Acupuncture Continuing Education

Acupuncture Low Back Disc Herniation Relief Found


Acupuncture is an effective treatment modality for lumbar disc herniations. Researchers from Haikou Hospital of Traditional Chinese Medicine conducted a clinical trial. They examined 96 cases in a two-arm investigation. Pharmaceutical intervention with physical rehabilitation therapy was compared with routine care supplemented with warm needle acupuncture. The results of the experiment indicate that the addition of warm needle acupuncture significantly enhances patient outcomes for patients receiving drug and physical therapy. [1]

The results of the study show that the levels of IL-1β, TNF-α, and β-EP demonstrated significant improvement in both groups. The warm needle acupuncture group had greater outcomes for downregulating pro-inflammatory cytokines (IL-1β, TNF-α) and upregulating endorphin levels (β-EP). VAS (Visual Analog Scale ) and JOA (Japanese Orthopedic Association) scores improved post-treatment in both groups, with the acupuncture group significantly outperforming the other group. Learn more about the treatment of low back pain in the acupuncture continuing education courses entitled Low Back Pain >

The common peroneal nerve (a branch of the sciatic nerve) motor conduction velocity (CPNMCV) and tibial nerve conduction velocity (NTMCV) levels significantly improved in both groups post-treatment. The acupuncture treatment group showed greater statistically significant improvements in CPNMCV and NTMCV levels. The acupuncture group exhibited a total effective rate of 93.75% (45/48) while the other group exhibited a rate of 75.00% (36/48).

From March 2019 to December 2019, 96 lumbar disc herniation cases were recruited to partake in the study. The patients were randomized into a routine care control group and a warm needle acupuncture integrated treatment group, with 48 patients in each. Patients suffered from chronic lower back pain that escalated into acute episodes accompanied by intermittent radiating pain in the lower limbs. Patients exhibited limited forward bending of the spine, neurological examinations showed weakened muscle strength and abnormal sensations in the nerve distribution areas, and CT scans indicated a curved soft tissue density protrusion visible behind the vertebral body. Drawing on TCM (traditional Chinese medicine) principles, patients were classified under the cold-damp-bi stagnation category because their mobility was affected and symptoms were exacerbated particularly on cold, rainy days.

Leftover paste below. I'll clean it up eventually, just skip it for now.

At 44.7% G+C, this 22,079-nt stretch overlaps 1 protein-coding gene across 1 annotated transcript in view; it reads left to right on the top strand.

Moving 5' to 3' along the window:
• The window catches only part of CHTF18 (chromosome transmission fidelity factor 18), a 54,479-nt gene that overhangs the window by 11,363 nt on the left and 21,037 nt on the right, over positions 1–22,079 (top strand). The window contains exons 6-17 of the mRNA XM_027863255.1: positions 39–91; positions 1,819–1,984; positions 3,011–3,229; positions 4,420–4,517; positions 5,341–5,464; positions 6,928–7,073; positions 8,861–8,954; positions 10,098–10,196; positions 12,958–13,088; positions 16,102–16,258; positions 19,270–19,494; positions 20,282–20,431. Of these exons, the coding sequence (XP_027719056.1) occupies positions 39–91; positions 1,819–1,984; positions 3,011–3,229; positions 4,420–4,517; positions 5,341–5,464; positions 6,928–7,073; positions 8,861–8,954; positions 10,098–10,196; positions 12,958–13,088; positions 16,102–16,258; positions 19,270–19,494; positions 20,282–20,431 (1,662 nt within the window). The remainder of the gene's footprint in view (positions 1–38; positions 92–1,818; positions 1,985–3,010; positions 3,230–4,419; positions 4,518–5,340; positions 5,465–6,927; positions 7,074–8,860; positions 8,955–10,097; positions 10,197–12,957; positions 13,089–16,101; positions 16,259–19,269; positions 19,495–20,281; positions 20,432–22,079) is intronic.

The routine drug and physical therapy group adopted regular care but did not receive any acupuncture. The acupuncture group had the same routine care plus warm needle acupuncture.

Each patient assumed a prone position and underwent a massage technique employing the palm-pushing method, where the muscles of the waist and buttocks were pressed seven times using overlapping palms, aiming to relax the muscles. Gradual pressure ranging from light to heavy was applied from top to bottom, with a recommended treatment duration of 10 minutes.

The sides of the spine were massaged using thumbs, applying pressure seven times from top to bottom. Once daily, bilateral bladder meridian kidney back-shu points (Shenshu) and ashi points on each patient's back were pressed for 10 minutes while BL36 (Chengfu) was pressed with the elbow tip for an additional 10 minutes. Post-massage, each patient was instructed to lie supine and perform straight leg raises for 30 minutes once per day. Medication treatment involved administering a premixed medication (consisting of dexamethasone, lidocaine, and methylcobalamin) via epidural blockade once weekly for four weeks.

Dexamethasone is a glucocorticoid (corticosteroid hormone). Lidocaine is an anesthetic and methylcobalamin is vitamin B12.

The warm needle acupuncture group received additional care beyond the aforementioned routine procedures. Perpendicular insertion and a mild reinforcing-attenuating method was applied. Filiform needles of 0.30 mm × 75 mm were utilized for Zhibian and Huantiao, while those of 0.30 mm × 40 mm were used for other acupoints. The primary acupoints chosen were the following:

  • BL40 (Weizhong)
  • GB30 (Huantiao)
  • GV3 (Yaoyangguan)
  • BL54 (Zhibian)
  • EX-B2 (Jiaji) (bilateral)
  • BL23 (Shenshu) (bilateral)

For moderate to severe lumbar pain, SP10 (Xuehai) and GB34 (Yanglingquan) were added. For significant swelling, SP9 (Yinlingquan) was added. Upon achieving a deqi sensation, a prepared moxa piece was secured to the end of the needles at Jiaji acupoints. Needles were retained for 30 minutes. The treatment was administered daily for five consecutive days per week for a total of four weeks.

The addition of acupuncture to drug and physical therapy increased the total effective rate by 18.75%. Strengths of this investigation are the inclusion of both subjective and objective data. The marked effects of acupuncture on IL-1β, TNF-α, and β-EP provide insight into biological responses induced by acupuncture. Based on the results, acupuncture is a recommended treatment option for patients with lumbar disc herniations.

1. Clinical Observation on the Warming-Needle Moxibustion in the Treatment
of Lumbar Disc Herniation with Cold-Damp Obstructing Blockage Syndrome, ZHANG Yan-Zhen, LIANG Chao, CHEN Shao-Ping, Journal of Guangzhou University of Traditional Chinese Medicine, 12-2023, v 40, 12.


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